The term “thatch” usually comes with negative connotations. Dethatching is a buzzword in the lawncare community. Dethatching your lawn is viewed as a badge of honor, seemingly the more aggressive a dethatching, the better. Have you ever thought about why you’re dethatching your lawn? Does it really need to be done? Or are you just dethatching because you’ve been told thatch is bad and you need to get rid of it? The truth is, that thatch isn’t inherently a bad thing, and your thatch removal efforts may not even be necessary. Fall is a common time for dethatching, especially for cool-season lawns. So, to help prepare let’s look at thatch and its effect on your lawn health.
How much thatch is too much?
Let’s get this straight right off the bat, too much thatch is a bad thing and can cause a variety of issues. But, in general, a layer of thatch measuring 0.5” or less in thickness is not detrimental to the health of your lawn. That small to moderate amount of thatch buildup can actually benefit your lawn. Thatch can provide a cushioning effect and it also makes a great home for beneficial micro- and macroorganisms present in your lawn ecosystem. Thatch also helps moderate the temperature of your grass crowns, helping mitigate the negative effects of summer heat stress, while also acting as a barrier to weed infestation and movement of pesticides into groundwater. Some consider it akin to a layer of mulch in a flower bed.
When is the best time for thatch removal?
If you’re dealing with a layer of thatch that exceeds 0.5” in thickness, it could be time to focus on removing that thatch to benefit the vigor of your lawn. Too much thatch can result in unsightly scalping when you mow, harbor pests and pathogens, and prevent water, oxygen, fertilizer, and pesticides from reaching the soil. Proper movement of air, water, and fertilizer is essential to the well-being of your lawn. This means that the very thing weakening your turf may also be harboring the pathogens or insects that are trying to attack it. If you think that you may be experiencing some of these issues, an extensive thatch layer be to blame.
What causes thatch accumulation?
Thatch is an accumulation of living and decomposing roots, stems, and crowns, all of which are in different stages of decomposition or life. So, naturally, over the lifespan of a lawn, some accumulation of organic matter is inevitable. Thatch is broken down into humus by earthworms and soil microorganisms. If the accumulation of decomposing organic matter is outpacing the rate at which microbes can break it down, a thatch layer will accumulate. For accumulation to outpace decomposition, excessive lawn growth or inhibition of soil microorganism activity must occur. Here are some situations which can result in one of those outcomes.
Excessive Nitrogen Fertilization - Nitrogen is the number one driver of plant growth. Applying too much nitrogen throughout the growing season can result in the overproduction of plant material. This can very easily exceed the rate at which plant material decomposes.
pH Imbalance - If you’re soil pH is below 6 or above 8 the microbes in your soil may be out of balance. This can result in reduced decomposition rates, leading to increased thatch accumulation.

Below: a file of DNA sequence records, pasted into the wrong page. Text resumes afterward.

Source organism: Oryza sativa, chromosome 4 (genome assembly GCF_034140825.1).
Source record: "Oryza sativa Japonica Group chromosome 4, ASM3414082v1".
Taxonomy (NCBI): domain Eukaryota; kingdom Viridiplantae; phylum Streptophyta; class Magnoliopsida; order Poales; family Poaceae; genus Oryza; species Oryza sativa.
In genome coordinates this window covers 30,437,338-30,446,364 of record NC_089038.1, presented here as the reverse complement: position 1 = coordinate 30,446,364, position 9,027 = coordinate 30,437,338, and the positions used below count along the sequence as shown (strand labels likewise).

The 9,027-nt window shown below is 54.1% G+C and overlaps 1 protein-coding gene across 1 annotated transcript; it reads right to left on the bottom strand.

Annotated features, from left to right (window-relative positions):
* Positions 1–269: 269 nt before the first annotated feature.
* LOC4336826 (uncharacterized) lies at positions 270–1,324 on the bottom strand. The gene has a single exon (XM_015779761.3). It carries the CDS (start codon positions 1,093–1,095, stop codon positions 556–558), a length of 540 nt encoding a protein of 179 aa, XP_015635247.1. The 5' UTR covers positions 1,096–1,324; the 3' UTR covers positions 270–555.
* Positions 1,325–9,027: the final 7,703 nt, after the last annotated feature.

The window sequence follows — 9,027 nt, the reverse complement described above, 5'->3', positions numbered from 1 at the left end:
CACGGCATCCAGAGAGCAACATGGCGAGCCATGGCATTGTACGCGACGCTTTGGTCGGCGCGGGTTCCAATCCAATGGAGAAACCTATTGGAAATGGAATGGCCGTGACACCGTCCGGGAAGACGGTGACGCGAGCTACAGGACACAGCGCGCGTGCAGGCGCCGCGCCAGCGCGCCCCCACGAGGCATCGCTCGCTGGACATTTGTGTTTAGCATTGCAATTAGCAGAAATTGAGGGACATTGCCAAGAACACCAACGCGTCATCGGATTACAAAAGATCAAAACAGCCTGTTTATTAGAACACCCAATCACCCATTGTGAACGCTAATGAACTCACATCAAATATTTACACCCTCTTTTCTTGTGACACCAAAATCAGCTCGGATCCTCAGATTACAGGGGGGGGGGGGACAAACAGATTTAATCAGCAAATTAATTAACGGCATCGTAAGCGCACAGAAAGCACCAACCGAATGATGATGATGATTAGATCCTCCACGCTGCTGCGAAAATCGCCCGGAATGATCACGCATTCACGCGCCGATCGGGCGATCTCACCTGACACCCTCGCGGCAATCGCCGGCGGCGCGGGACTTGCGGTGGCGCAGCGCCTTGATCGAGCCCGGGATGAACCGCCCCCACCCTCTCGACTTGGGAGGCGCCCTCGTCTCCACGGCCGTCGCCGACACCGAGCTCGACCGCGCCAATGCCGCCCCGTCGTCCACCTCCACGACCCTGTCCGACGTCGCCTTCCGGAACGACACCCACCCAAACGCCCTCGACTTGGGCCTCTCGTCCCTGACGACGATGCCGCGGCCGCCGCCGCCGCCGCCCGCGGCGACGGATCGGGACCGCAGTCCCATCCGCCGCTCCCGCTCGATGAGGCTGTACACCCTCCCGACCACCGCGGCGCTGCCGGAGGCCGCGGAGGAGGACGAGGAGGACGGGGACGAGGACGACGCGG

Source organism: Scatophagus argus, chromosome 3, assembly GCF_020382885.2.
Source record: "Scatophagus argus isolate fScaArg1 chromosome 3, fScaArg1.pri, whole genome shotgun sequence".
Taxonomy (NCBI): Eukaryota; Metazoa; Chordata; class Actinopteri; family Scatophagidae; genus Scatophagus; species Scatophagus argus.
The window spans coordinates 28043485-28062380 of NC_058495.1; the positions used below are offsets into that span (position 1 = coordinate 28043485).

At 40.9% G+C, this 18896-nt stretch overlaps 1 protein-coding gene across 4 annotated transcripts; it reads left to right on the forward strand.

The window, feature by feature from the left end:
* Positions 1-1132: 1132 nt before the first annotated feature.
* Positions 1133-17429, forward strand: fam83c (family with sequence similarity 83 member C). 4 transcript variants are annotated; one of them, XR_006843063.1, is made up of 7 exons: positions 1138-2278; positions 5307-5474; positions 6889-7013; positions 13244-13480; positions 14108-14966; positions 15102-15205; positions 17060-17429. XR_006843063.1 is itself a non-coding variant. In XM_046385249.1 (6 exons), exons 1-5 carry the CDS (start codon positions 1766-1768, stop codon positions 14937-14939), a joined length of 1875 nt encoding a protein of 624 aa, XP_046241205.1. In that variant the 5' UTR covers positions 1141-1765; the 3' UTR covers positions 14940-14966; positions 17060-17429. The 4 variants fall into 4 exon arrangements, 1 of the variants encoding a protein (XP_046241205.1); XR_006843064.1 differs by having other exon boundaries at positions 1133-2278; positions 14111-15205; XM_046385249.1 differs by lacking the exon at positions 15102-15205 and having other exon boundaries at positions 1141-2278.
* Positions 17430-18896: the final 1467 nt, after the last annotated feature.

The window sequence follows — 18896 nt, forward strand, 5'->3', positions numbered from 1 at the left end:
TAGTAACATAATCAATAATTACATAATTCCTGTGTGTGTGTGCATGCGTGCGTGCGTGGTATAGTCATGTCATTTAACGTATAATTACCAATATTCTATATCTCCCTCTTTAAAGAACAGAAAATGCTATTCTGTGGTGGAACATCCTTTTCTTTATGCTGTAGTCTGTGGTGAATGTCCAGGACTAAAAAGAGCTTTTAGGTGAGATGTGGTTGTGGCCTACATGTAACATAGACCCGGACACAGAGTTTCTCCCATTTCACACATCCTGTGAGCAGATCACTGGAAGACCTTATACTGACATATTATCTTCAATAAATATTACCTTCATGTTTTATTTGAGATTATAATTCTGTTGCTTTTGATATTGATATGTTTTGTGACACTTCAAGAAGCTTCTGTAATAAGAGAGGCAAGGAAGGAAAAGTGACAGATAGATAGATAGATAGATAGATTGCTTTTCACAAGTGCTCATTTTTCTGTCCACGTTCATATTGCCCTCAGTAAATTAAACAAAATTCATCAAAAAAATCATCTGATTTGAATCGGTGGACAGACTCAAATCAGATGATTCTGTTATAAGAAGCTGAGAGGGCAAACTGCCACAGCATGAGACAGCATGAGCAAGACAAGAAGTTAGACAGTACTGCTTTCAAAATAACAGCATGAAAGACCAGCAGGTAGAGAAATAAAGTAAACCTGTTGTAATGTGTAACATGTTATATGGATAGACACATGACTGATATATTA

Too Much Water - Soil microbes responsible for thatch decomposition respire aerobically, so that means they require access to oxygen. Although they require water as well, too much water impacts oxygen availability. If all the pores in the soil are filled with water, it leaves no room for oxygen. Moreover, oxygen diffusion through water is 10,000 times slower than through air.
Insecticide/Fungicide Use - Earthworms are highly beneficial to soil health as they decompose organic matter and their channels aerate the soil. Earthworms are sensitive to a select few turf pesticides. Products to avoid if concerned about earthworms include anything containing the active ingredients thiophanate-methyl, carbaryl, and trichlorfon.
Do grass clippings contributing to thatch buildup?
The short answer is no, at least not to an extent that you would benefit from bagging them over mulching. A healthy population of soil microorganisms will have no problem breaking down your grass clippings. Clippings are composed primarily of a material called cellulose, which is more easily broken down by microbes than the main constituent of the thatch layer, a material called lignin. If you’re mowing with the proper frequency, mulching your clippings rather than bagging will provide great extra nutrition for your lawn while not contributing to the thatch layer in any meaningful way.
When should I dethatch my lawn?
For cool-season grasses, the optimum time is during the fall. The spring is an option as well, but the stress placed on the grass from thatch removal could result in a weaker stand of turf going into the heat of summer. Fall is when your cool-season lawn is growing most vigorously and is best able to repair itself from damage incurred from dethatching. Spring dethatching of cool-season lawns can also result in more weed problems compared to dethatching in the fall. For warm-season lawns, dethatching anytime from the time your lawn has fully greened up (after the last frost, as well) to the end of July, should give your grass plenty of time to recover before it’s time for it to start preparing for the rigors of a cold winter.
Whenever you decide to dethatch, helping your lawn recover can be pretty important. Consider applying products like Simple Lawn Solutions 28-0-0, 15-0-15, or 16-4-8 after a dethatching to give your lawn the nutrition it needs to recover from any damage it sustained. For product suggestions to apply at other times of the year, consider taking our lawn quiz or contact us today for a personalized lawn care plan.
Comments will be approved before showing up.